Continuing our recent promotion of low-budget indie horrors you might not have heard of before, Owen reviews the latest of these to land on our desk, Harrison Wall’s British horror-sci-fi, Weaverfish.
by Owen Hughes (@ohughes86)
Following the exploits of a group of young adults who throw an impromptu party at the site of a condemned river creek some years after a freak accident, who then end up with a disfiguring virus, you would be forgiven for expecting Weaverfish to play out like a British version of 2002’s Cabin Fever.
Shot in 16 days on a budget 1% of that of Eli Roth’s cult horror, at just £10,000 of self-raised funding, it’s perhaps unfair to draw any comparisons in the production values. Similarly, aside from a shared concept in the premise, they’re also wildly different thematically too. Whilst one is a grotesque body horror-comedy (no prizes for guessing which), the other is more deeply rooted in portraying the trials and tribulations of relationships between a bunch of 20-somethings.
It’s difficult to be too critical of director Harrison Wall and writers Mark Maltby and Thomas Shawcroft’s indie labour of love. Indeed, a quick skim through the trivia page on IMDb reveals that the majority of the cast and crew took two weeks annual leave from their regular full time jobs to shoot Weaverfish. Such is the effort required to produce a film – any film – like that, it’s highly commendable that the final product is not just “available”, but also enjoyable in the main.
However, as laudable as it is to make a film given the obvious economic and logistical restrictions placed on it, projects like this do come with some notable and frequent drawbacks. Most noticeably perhaps is the fact that the picture quality often dips dramatically in the middle of a scene, blurring slightly or losing focus during crucial moments. See also the final 10 minutes where the contrast is rendered far too dark to really make out what is meant to be happening on screen far too often. If I were feeling harsh, I might even suggest that the pacing is a little off too given that it took until nearly half way into the film for me to feel invested in the characters. But these are just minor quibbles that will plague any production of this scale and so doesn’t feel fair for me to bang on about them.
Unusually, I didn’t actually have too many complaints with the script or the way the characters were written and performed. For a film that also places such emphasis on realistic human relationships – be they the strained friendship between nice-guy photographer Reece (Shane O’Meara) and his supposed best friend Matt (Josh Ockenden), or the familial sibling rivalry of Reece and his sister Shannon (Ripeka Templeton), or the fractured boyfriend-girlfriend relationship of Matt and Charlotte (Lucy-Jane Quinlan) – as refreshingly natural as the progression feels between these characters over the course of a film of this stature, it does sometimes become quite convoluted and aimless. For example, Matt’s flirty relationship with Shannon is developed as a plot point to bring Reece and Charlotte closer together whilst simultaneously driving the best friends further apart, but it ultimately fizzles into the background without any real resolution. Don’t get me wrong, it’s not the fault of the actors as Quinlan especially does very well to carry large parts of this film. John Doughty as Mike also manages to add some lighter organic humour to much of the dry comedy that occasionally features too. It’s just a shame that many of the side-plots involving these characters often eventually become a meaningless deviation from the more meaty main arc of the story.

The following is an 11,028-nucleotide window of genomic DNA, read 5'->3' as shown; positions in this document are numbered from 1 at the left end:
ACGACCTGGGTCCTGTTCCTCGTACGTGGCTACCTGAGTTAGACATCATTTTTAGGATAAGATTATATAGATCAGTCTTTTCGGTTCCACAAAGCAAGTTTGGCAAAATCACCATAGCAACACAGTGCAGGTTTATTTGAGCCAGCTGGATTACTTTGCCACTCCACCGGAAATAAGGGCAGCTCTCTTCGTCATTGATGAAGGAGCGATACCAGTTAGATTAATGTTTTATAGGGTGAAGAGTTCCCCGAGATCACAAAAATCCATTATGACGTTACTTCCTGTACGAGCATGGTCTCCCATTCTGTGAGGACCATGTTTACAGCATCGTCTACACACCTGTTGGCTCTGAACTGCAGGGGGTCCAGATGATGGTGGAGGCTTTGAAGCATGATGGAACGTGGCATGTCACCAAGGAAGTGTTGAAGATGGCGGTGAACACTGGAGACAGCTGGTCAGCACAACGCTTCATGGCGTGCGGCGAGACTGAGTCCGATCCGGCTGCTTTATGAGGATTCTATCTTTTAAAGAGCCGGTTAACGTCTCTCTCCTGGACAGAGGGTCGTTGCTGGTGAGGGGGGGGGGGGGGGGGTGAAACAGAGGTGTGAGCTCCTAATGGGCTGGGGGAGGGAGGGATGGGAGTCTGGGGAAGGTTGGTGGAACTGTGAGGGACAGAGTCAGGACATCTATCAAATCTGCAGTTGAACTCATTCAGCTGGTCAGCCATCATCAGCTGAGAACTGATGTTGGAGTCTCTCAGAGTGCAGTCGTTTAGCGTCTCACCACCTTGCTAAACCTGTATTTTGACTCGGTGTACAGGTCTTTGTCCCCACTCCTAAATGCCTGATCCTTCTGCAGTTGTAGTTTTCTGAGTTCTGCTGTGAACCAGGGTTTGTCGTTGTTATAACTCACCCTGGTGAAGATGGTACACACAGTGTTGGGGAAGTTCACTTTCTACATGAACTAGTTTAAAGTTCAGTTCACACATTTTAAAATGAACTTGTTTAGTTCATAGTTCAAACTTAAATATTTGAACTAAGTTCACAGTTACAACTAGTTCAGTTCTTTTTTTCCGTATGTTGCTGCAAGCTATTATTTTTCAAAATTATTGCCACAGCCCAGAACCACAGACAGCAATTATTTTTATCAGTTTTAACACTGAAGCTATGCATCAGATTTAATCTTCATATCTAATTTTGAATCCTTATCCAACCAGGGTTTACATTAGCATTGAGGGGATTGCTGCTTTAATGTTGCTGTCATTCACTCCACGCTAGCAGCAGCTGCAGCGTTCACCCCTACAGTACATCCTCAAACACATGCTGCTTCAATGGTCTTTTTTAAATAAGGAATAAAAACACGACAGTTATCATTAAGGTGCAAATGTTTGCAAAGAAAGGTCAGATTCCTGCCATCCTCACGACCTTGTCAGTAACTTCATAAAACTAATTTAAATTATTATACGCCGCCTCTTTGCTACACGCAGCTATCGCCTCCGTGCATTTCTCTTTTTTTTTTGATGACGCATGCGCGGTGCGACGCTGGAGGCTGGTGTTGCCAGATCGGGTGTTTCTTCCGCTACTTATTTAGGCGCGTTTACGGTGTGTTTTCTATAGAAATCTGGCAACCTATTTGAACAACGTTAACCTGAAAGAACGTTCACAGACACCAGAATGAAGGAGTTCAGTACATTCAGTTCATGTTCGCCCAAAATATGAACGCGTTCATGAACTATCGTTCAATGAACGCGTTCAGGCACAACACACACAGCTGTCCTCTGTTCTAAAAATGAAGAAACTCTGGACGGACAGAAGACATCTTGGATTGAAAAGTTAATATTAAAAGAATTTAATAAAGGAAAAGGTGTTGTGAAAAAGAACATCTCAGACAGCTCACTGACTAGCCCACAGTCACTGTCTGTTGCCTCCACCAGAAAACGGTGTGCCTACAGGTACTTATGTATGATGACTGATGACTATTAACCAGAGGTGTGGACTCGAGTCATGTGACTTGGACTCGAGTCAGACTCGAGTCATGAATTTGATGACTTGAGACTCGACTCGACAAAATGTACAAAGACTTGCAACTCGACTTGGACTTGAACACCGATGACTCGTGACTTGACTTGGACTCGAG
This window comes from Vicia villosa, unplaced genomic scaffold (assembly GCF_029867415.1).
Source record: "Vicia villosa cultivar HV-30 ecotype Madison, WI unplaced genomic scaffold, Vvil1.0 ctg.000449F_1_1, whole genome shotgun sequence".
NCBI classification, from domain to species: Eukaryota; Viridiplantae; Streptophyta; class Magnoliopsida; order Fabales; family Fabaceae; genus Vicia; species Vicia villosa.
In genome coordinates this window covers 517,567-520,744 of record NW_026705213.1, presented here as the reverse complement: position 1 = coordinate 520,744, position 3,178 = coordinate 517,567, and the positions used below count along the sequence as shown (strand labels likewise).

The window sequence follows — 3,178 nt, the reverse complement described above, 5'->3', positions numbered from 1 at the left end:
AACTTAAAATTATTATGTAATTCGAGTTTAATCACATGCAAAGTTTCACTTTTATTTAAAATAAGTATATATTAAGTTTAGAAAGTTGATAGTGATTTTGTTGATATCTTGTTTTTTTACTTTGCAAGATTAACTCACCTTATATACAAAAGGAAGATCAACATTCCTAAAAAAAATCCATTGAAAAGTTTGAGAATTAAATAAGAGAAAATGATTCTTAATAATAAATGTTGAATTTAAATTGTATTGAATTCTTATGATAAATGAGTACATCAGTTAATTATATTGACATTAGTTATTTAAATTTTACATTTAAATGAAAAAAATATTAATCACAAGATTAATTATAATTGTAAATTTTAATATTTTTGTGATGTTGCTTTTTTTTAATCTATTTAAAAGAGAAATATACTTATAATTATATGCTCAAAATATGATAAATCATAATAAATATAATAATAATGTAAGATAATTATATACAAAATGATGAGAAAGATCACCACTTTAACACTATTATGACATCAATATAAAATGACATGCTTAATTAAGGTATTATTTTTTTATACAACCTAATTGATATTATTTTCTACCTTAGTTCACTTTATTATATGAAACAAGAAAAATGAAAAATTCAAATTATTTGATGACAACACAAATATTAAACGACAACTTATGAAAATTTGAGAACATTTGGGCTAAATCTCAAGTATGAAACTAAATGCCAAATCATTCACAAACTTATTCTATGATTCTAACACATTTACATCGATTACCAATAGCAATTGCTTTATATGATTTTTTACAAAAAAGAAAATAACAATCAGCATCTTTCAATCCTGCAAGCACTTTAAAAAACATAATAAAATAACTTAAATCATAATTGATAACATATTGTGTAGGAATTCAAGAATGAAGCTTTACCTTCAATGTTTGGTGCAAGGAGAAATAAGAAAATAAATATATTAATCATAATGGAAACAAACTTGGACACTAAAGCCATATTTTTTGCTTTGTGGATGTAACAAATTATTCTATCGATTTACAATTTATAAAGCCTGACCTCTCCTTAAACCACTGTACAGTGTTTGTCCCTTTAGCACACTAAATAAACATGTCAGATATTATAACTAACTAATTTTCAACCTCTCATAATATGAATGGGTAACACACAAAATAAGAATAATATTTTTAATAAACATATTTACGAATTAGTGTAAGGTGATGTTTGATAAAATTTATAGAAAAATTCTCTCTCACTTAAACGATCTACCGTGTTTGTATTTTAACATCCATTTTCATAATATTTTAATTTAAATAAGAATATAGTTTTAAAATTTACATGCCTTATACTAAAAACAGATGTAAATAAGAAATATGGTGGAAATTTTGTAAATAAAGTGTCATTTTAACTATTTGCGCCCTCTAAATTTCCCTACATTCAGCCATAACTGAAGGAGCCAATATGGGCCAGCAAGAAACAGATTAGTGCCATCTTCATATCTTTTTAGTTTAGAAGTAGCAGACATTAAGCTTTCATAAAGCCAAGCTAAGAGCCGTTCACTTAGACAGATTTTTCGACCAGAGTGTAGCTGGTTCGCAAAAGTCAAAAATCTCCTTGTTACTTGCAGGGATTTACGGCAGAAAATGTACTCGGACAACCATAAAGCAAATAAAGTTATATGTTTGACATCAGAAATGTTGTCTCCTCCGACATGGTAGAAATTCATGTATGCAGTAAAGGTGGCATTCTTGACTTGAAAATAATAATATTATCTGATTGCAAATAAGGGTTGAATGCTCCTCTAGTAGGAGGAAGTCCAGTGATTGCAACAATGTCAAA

Speaking of meaty! Like presumably many others viewing Weaverfish, the least I expect (and indeed the most I want in all honesty) from an indie horror is a few thrills here and there; specifically in the shape of some gruesome horror. If you’re going to threaten having a deadly virus. then there better be some gory repercussions for your characters fiddling about in hazardous waste. Initially disappointing in this regard as it took nearly 50 minutes for any signs of anything even remotely approaching ‘scary’ to occur, there’s one particular moment examining the after effects of the virus that really took me by surprise and made me squirm a little in my seat.
Unfortunately for some, as established earlier, this isn’t a Cronenberg-meets-Craven horror full of sickening torture-porn and uncomfortable amounts of buckets of blood. Effects like the one mentioned above are few and far between. You may also be disappointed if you acquire Weaverfish with the intention of witnessing a carousel of cheap shocks and camera trickery to make you jump out of your seat repeatedly. Unlike so many big studio paint-by-numbers horrors that rely on this technique seem to do these days, Wall appears to want to primarily induce his scares through atmosphere and foreboding, genuinely hoping you’ll care about what might happen to his characters – all before his head-fuck of a final scene!
And that’s really where the strength of this film lies. If it can get you onboard with its characters, are less bothered about gore or jumps than tone and atmosphere, and if you’re willing to overlook some of the fundamental issues with any micro-budget film that this is no exception to, then it really isn’t a half bad amateur effort from a young aspiring director who is currently working as the first assistant editor of Channel 4’s Humans.
You can find details on where to watch Weaverfish and view the trailer on the Continuum Motion Pictures website.